Spiorad na Samhna is the Halloween celebration organized in Derry City in Northern Ireland each year.
Halloween and fall celebrations are in full swing all around America. Today, I have a little treat for all who are interested in Celtic history and the Irish origins of Halloween.
I'm delighted to introduce you to a documentary film all about "Spiorad na Samhna" (phonetically pronounced as "spir-id nah sow-nah", with "sow" said as it is when referring to a pig), which in English means the "Spirit of Halloween."
This bilingual short film tells a two-fold story of how the ancient Celtic festival of Samhain (pronounced Sow-in) was transformed into today's Halloween, as well as the origins of Ireland's biggest Halloween Carnival, in Derry.
The latter began in 1982 in a very bleak period in the city's history, post- Hunger Strikes. Before then, only children dressed up at Halloween. Tony Toland, manager of the Castle Bar, decided to hold a competition for best costumes.
In the first year, only a half dozen people dressed up but, within 3 years, the idea had spread to other bars and spilled on to the streets in a chaotic but peaceful way. Thousands headed to the city center each year, mingling with armed police and soldiers -- some imitating them in great detail!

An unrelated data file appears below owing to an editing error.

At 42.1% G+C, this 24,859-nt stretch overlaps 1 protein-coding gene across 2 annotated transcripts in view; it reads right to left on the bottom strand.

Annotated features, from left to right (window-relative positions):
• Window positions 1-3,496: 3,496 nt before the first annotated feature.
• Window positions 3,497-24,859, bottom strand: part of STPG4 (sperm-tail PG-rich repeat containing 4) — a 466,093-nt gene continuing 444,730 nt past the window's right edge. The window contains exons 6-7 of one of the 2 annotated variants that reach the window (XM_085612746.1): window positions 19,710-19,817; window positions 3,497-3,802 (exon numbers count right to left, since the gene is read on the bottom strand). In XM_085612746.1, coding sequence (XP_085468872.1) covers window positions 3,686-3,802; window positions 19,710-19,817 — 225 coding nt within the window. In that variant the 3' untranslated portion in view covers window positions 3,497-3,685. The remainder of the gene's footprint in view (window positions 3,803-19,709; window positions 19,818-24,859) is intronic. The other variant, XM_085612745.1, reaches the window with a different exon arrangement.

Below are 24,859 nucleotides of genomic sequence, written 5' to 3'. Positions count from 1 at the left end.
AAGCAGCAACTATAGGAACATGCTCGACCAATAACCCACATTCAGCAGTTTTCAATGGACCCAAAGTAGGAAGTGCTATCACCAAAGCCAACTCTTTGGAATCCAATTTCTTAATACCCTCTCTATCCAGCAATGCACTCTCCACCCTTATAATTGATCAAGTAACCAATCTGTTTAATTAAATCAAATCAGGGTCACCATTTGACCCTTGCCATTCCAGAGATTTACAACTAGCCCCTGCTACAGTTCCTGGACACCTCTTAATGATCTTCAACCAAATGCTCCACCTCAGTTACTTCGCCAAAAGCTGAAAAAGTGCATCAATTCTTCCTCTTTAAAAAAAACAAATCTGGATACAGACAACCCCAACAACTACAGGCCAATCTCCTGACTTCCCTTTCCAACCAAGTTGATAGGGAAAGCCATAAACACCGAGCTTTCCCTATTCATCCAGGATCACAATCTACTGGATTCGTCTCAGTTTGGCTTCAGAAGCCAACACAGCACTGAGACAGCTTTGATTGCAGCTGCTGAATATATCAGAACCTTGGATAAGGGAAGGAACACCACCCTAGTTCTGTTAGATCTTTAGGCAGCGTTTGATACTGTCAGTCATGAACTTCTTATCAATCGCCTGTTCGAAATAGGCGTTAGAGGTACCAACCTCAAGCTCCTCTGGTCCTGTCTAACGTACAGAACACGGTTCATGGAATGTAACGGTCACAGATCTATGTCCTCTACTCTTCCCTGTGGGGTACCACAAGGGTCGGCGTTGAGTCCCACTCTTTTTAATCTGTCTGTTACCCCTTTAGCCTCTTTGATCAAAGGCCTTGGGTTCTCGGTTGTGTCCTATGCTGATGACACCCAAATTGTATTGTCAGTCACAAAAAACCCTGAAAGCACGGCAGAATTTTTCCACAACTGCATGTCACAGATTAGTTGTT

It was this spontaneous, mad event until 1986 when the City Council, recognizing it was a success, added music and fireworks, then a parade, leading to the 3-day Halloween Carnival in Derry, now the biggest in Ireland.
Of course, the roots of Halloween go deeper. Dr. Jenny Butler, Univeristy College, Cork, narrates how it developed from the Celtic festival of Samhain, a time when people prepared for winter, when the Otherworld opened, allowing communication between the living and the dead.
The film has now been screened at festivals in Ireland, Italy and at Irish film festivals in Boston and Seattle.
You can watch the entire short film on Vimeo.
A big thank you to Dessie Baker, the director of this documentary, for sharing his work with us today. Much appreciation goes to other members of this film team including Ciara Ní Fhearghail, the editor, together with Éadaoin Breathnach, Chris McAlinden, and Fiachra O Longain for their camera and sound work, and Paul Kerr for pub photos.
Wishing you all a very happy October, and may all your fall and Halloween celebrations be full of fun and laughter.
Here are some other posts to help you celebrate Halloween this year.
I hope you enjoy a holiday full of spooktacular fun.
Oíche Shamhna Shona Daoibh
Irish American Mom
Phonetic Pronunciation = Ee-ha how-nah hun-ah jeeve
Here are some more Halloween posts you might enjoy: